From: Hársfalvi Levente (levente_at_terrasoft.hu)
Date: 2003-10-01 21:08:50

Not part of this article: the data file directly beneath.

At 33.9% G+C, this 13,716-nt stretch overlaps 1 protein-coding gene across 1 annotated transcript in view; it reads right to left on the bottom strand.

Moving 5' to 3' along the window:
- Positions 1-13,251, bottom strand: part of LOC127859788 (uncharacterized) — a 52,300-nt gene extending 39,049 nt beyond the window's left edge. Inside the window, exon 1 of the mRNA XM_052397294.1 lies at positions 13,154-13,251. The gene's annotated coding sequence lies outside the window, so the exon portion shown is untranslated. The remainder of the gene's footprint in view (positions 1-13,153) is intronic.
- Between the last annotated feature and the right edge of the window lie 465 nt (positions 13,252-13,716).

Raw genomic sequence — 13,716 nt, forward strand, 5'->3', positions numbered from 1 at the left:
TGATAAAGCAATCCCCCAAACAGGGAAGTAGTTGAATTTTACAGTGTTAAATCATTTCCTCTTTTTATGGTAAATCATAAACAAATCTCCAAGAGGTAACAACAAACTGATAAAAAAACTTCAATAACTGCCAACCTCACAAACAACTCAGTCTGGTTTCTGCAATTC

Hi All!, Once upon a time, Maciej Witkowiak wrote: > ..Now, the only thing missing is the detection of when SID starts the measuring > cycle. In the document from funet the POTX line is connected to uC interrupt > input so when it changes from high to low there is an interrupt triggered. > I tried using it in my design, but it failed to work. ... I was a little curious about this situation (last but not least, after Bogax' comments). Moreover, conditions have changed a little bit since creating the original mouse document; since a few weeks, I'm a happy owner of a trusty old Tektronix 2235, a 2 channel 100Mhz analog oscilloscope :-). So... I don't know how it has failed in your design, but at least I know how it did in mine. It was _my_ fault =-). As usual. Software bug. Remember these rows? bsf STATUS,RP0 movlw 0ffh - ((1<<POTX) | (1<<POTY)) movwf TRISB ;Drive POTX and POTY, to detect the computer bcf STATUS,RP0 ;pulling POTX low ...Now remember, how to setup a portbit to output in the PIC (and also, the AVR)? Yes. By setting the respective data direction register bit to '1'. Of which, I happily did the opposite :-). If it was movlw ((1<<POTX) | (1<<POTY)) or even movlw (1<<POTX) it should have worked with whatever microcontroller versions. (Unfortunately, I can't currently try it out right now -- I have no PIC programmer hardware here :-( ). What I've seen on the oscilloscope, that the signal is 0v for half a period, as expected, and it rises slowly to slightly below 2.3-2.4 Volts in the other half period. This is in the short period when the unit has just been switched on. After the unit has been initialized (ie. it receives the first bytes from the mouse), the signal is still pretty similar (you see the modulation effect, of course :-) ), but it rises up to Vcc (5V) without problems. As you could guess, the microcontroller doesn't drive the POT lines in the first case. Better said, it does, but through a resistor in the order of 100K (the built-in pullup resistor, that is activated when the pin is input, and the output buffer is "1"). It's a weak pullup. Still not clear, if the leakage current is caused mainly by this weak pullup, or the SID itself. With the PIC16C84, there were still no problems with the startup, since its IRQ' input is TTL compatible. For such inputs, 2v is enough to sense a "high" logical level. But as the signal level (obviously) never rises above 2 and a few tenth volts, the Schmitt-Trigger input of the '16F84 was just out of luck. Since it could never get past this point in the program (the only point, where the POT lines are pulled up, is in the IRQ routine), it stuck with never turning the pullups on. That's all. However, that shows that it should be possible to trigger interrupts on the AVR, using its regular external interrupt inputs. Just make sure, the POTX line is driven before :-). The SID (as I see the signal) is definitely strong enough to pull the POT lines low, even against both the external load (pull-up by the microcontroller) and the capacitor next to it. At least, the negative edges of the signal are sharp. Also, the signal should well rise up to Vcc in the other half a period, without problems, just in few cycles, provided that the microcontroller drives the line through the series resistor (seen in the design). Hmm... It became a little long. As usual :-E. Hope this helps... :-) Best regards, L. Message was sent through the cbm-hackers mailing list
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